Definition of “success” is relative for condo claims

real-estate-contractCondominium work is coming back strong after being scarce for several years. Many millennials and other first time buyers can and want to invest in condo units in urban areas. And renting is less attractive to a maturing class of residential owners as they downsize from single-family homes. Condo projects can be tempting work for the design and construction industry, but they are high-risk. Design professionals who work on condo projects must be prepared for claims, many of which can be expensive and time-consuming.

Condo claims account for almost a quarter of all money paid on behalf of architects in the Schinnerer program (23.2% from 2006 – 2015), and although the amount is less for engineers (8% for the same time period), it is still a significant amount.

Where do condo claims come from?

Who is filing claims against prime design professionals on condo projects? And how high are the indemnity payments on those claims in the Schinnerer program? Glad you asked.


Do you have an example of a condo claim?

Again, glad you asked. Yes we do.

Below is an example of a condo claim that we would deem “successful,” even though it resulted in a settlement on behalf of the architect of $666,667. This claim is also representative of the increase in claims involving ADA and FHA issues.

This claim involved a 336-unit project in a 24-story building. Although there were no complaints from any residents, a local legal aid group filed a complaint with Housing and Urban Development (HUD) alleging Americans with Disabilities Act (ADA) and Fair Housing Act (FHA) violations. The legal standing of this group to bring the claim was the subject of much debate that would have added additional time and expense to the resolution of the claim.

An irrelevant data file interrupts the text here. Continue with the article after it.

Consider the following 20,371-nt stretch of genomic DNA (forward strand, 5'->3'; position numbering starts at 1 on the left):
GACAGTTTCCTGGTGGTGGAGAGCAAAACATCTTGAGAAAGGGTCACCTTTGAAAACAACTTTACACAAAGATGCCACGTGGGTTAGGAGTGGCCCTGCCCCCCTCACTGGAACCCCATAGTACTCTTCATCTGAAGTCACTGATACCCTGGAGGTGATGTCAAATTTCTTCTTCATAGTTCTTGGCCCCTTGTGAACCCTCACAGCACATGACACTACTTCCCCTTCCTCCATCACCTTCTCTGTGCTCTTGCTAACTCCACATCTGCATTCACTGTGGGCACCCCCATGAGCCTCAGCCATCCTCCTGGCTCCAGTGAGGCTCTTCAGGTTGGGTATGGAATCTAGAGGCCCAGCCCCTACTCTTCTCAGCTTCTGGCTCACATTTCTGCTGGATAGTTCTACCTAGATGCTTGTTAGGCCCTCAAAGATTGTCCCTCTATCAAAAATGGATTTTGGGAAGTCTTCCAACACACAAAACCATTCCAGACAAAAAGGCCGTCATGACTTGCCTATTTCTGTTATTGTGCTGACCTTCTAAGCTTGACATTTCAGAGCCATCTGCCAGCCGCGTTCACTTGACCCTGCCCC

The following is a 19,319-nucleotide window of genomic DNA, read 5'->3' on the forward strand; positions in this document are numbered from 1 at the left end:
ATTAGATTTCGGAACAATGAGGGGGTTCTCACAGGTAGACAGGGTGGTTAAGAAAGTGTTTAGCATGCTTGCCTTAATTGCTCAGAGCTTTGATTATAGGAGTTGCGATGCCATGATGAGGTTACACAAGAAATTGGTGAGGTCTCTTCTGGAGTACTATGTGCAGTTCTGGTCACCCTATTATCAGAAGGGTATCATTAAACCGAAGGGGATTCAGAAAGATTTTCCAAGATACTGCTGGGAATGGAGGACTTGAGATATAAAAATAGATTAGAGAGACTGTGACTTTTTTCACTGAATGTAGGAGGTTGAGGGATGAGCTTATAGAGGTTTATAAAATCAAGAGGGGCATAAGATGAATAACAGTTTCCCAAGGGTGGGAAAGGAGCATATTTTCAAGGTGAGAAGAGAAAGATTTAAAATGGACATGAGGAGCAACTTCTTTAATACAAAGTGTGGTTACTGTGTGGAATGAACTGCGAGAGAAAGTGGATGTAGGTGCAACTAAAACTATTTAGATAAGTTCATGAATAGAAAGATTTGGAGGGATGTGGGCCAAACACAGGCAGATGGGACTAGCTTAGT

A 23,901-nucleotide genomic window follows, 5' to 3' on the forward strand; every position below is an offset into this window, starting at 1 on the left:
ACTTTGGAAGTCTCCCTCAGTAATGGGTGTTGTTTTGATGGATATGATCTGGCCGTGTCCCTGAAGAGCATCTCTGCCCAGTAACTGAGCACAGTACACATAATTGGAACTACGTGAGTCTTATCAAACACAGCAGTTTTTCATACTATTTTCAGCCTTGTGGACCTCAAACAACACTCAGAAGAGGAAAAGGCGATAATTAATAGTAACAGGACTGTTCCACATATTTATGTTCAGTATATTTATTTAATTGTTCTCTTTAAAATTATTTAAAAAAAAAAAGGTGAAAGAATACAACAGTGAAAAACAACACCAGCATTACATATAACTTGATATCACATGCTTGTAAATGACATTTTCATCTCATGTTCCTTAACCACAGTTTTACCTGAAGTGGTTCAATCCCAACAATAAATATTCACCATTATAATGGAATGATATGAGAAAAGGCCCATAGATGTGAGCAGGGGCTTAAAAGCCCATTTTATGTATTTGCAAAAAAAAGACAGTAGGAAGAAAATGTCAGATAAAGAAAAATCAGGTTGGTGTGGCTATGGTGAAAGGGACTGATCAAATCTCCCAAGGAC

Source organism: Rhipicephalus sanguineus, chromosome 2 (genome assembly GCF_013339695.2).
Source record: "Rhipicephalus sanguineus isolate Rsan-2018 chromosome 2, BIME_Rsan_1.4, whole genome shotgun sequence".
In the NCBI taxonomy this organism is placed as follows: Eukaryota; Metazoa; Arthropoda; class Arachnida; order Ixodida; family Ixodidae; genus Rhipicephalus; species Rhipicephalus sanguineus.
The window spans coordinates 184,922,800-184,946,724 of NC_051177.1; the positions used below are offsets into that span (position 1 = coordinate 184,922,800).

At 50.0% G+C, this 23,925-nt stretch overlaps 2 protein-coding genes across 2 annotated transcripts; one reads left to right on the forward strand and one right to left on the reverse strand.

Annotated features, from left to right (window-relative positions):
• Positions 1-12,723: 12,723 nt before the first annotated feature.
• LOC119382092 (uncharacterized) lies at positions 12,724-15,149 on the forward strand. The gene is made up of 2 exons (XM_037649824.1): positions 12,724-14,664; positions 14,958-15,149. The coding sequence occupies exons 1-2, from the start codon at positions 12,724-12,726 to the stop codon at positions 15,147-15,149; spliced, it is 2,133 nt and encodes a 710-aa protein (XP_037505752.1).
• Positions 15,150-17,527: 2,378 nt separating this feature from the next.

The allegations involved the requirement that the threshold of doors leading to balconies not exceed 1 inch. It was the architect’s position that the HUD Accessibility Guidelines provide an exception to this requirement when the balconies are made of an impervious surface. The exception allows for protection from water intrusion. Unfortunately, this position may have been difficult to defend because HUD’s Design Manual included an illustration that contradicted the architect’s design.

Although there were viable arguments in defense of the architect’s position, there was enough uncertainty to motivate the parties to work toward a compromise resolution. Under case law, every party is liable when they participate in the design or construction of a feature that violates FHA accessibility requirements. Thus, the developer, contractor, and architect all had exposure to claims that could have eventually involved 11 different projects with a potential exposure of $22 million. It was also estimated that litigating this dispute could have taken up to two years at the trial level, with the potential for appeals.

The ultimate settlement included a “balcony ramp” and an agreement to restrict future litigation of this issue. The $2 million settlement, shared equally between the developer, contractor, and architect, allowed the architect to maintain its business relationship with a valued client.

For more about claims from condo and other residential projects, please see our residential claims study.

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